• Female hysteria was a once-common medical diagnosis, made exclusively in women, which is today no longer recognized by medical authorities as a medical disorder. Its diagnosis and treatment were routine for many hundreds of years in Western Europe. Hysteria was widely discussed in the medical literature of the 19th century. Women considered to be suffering from it exhibited a wide array of symptoms, including faintness, nervousness, sexual desire, insomnia, fluid retention, heaviness in the abdomen, muscle spasm, shortness of breath, irritability, loss of appetite for food or sex, and “a tendency to cause trouble”. In extreme cases, the woman would be forced into the asylum and undergo surgical hysterectomy.
  • But ironically, women’s sexual pleasure was the furthest thing from the minds of the male doctors who invented vibrators almost two centuries ago. They were interested in a labor-saving device to spare their hands the fatigue they developed giving handjobs to a steady stream of 19th century ladies who suffered from “hysteria,” a vaguely defined ailment easily recognizable today as sexual frustration. Therein hangs a strange tale that provides quirky insights into both the history of sex toys, and cultural notions about women’s sexuality.

Foot Operated Breast Enlarger Pump

  • So this product from 1976 was a system where one would place essentially vacuum suction cups over their breasts and use a foot pump to “enlarge” the breasts. It had three different sizes, all large.
  • four million people bought this device. FOUR MILLION. Using an online calculator to figure the difference, today that device would cost $41.99, approximately. So the total spent in today’s dollars on this device? Over $167 million!! That’s a lot of tit pump money.. That was the low end cost. There was a program which included a book, some kind of herbal rub(?) idk. That was valued at $79.95 + $7.95 shipping & handling.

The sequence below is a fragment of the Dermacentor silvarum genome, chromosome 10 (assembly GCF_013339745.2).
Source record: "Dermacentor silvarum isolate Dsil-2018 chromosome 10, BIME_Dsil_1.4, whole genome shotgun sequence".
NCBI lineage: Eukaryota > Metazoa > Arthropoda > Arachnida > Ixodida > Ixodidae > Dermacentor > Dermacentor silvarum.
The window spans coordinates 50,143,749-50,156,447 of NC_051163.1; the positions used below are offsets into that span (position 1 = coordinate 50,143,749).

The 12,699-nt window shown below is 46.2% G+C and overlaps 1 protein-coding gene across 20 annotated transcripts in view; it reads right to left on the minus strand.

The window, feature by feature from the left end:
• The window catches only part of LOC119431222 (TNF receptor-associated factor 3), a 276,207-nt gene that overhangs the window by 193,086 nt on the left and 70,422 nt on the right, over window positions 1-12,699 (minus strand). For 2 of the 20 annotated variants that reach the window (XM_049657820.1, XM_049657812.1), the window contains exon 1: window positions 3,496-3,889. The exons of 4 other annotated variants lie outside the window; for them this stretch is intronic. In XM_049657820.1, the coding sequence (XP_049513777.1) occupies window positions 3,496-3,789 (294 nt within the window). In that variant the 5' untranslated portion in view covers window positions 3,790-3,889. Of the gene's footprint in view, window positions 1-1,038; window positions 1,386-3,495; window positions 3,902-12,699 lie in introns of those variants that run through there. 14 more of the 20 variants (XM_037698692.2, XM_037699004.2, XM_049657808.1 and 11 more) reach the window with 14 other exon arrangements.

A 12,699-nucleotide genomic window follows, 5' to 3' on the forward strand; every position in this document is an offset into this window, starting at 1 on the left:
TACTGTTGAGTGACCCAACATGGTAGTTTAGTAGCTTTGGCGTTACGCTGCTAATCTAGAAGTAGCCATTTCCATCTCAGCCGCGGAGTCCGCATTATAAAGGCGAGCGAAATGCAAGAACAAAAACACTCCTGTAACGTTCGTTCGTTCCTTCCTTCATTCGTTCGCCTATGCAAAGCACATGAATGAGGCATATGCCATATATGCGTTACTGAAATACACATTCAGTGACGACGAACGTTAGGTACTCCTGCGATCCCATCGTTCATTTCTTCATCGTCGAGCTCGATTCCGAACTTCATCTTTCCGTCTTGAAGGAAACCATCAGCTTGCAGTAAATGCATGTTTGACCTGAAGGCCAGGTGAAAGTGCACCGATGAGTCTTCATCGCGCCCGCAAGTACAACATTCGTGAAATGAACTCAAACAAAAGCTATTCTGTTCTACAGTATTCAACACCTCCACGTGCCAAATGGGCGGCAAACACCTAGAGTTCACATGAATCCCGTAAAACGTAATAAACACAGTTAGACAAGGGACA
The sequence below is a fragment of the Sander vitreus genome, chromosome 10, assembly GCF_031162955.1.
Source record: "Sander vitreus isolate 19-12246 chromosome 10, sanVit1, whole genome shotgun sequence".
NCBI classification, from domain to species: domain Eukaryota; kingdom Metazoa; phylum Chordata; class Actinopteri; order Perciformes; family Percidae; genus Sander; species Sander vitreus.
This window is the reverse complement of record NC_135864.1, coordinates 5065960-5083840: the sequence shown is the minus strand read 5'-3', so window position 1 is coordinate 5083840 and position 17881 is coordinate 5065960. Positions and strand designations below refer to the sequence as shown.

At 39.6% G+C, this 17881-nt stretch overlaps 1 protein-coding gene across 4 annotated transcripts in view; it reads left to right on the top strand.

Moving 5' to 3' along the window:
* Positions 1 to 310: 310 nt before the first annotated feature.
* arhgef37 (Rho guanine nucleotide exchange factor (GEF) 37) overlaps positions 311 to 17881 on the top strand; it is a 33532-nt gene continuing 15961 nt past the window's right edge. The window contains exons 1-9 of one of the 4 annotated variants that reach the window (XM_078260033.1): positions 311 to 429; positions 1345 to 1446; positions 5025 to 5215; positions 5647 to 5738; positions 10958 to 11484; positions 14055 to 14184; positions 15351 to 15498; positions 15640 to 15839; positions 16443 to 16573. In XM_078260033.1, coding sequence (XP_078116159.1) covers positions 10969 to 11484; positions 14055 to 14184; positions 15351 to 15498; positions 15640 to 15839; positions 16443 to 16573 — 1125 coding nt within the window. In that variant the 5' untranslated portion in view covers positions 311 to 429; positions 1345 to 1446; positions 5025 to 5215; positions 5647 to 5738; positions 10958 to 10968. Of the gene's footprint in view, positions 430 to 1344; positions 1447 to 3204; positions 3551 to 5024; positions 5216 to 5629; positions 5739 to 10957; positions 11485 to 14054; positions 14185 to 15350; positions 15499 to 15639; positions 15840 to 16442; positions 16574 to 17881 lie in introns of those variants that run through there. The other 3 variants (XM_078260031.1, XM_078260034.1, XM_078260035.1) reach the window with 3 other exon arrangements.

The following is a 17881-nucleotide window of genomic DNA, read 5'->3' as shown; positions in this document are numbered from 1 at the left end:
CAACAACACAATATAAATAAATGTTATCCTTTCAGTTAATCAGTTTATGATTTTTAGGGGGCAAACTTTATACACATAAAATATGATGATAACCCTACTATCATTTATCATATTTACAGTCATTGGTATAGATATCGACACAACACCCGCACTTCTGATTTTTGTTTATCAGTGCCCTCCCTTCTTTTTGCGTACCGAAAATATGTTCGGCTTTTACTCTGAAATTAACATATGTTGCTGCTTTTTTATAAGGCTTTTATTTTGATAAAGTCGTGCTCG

• I might need to switch businesses.
  • According to the US Food & Drug Administration: “ For decades, million of dollars have been spent on devices, creams and lotions advertised as breast developers. All wasted. There is no device or system of exercise that will increase the size of the breasts. At best, devices promoted as breast developers merely strengthen and develop the muscles that support the breasts, and exercising these muscles will not appreciably increase breast size.”

Bloodletting Devices

  • This might not quite qualify as quackery since at the time, no one really knew any better. That said, when medical science was still centered on the Four Humors: blood, phlegm, yellow bile, and black bile, bloodletting was a popular way to treat all manner of maladies. Purging, starving, vomiting or bloodletting were the cures of the day.
  • There were a number of devices used to draw blood. A spring loaded lancet, which pretty much looks like an earlier version of a modern lancet. The modern ones are still spring loaded even. They’re used for pricking the skin for testing blood sugar, for instance. The more ancient version we’re talking about here though? It would drive the lancet into a vein! LE FUCK.
  • There were non-spring loaded versions of the lancet. Some were just forced into the flesh manually, while others were tapped with a hammer or similar tool.
  • Now here’s the juicy one. The Scarificator. It was a vogue 18th Century device. The device is cocked and the trigger released spring-driven rotary blades which caused many shallow cuts. The article I read about it said that is seemed the more merciful of the devices listed, but I don’t know. It looks pretty fucking brutal to me.
  • I’m betting there’s a similar device in use today for bdsm parties… 0_o
  • Theodoric of York – Medieval Barber bit on SNL.


Listener Feedback

From James P.

Dear Irreverent Skeptics

Have you heard of the Podcast “The Higherside Chats“. It is a conspiracy podcast, it very bad, almost as good as “Coast to Coast Am”

Links and Attributions

Museum of Quackery

Female Hysteria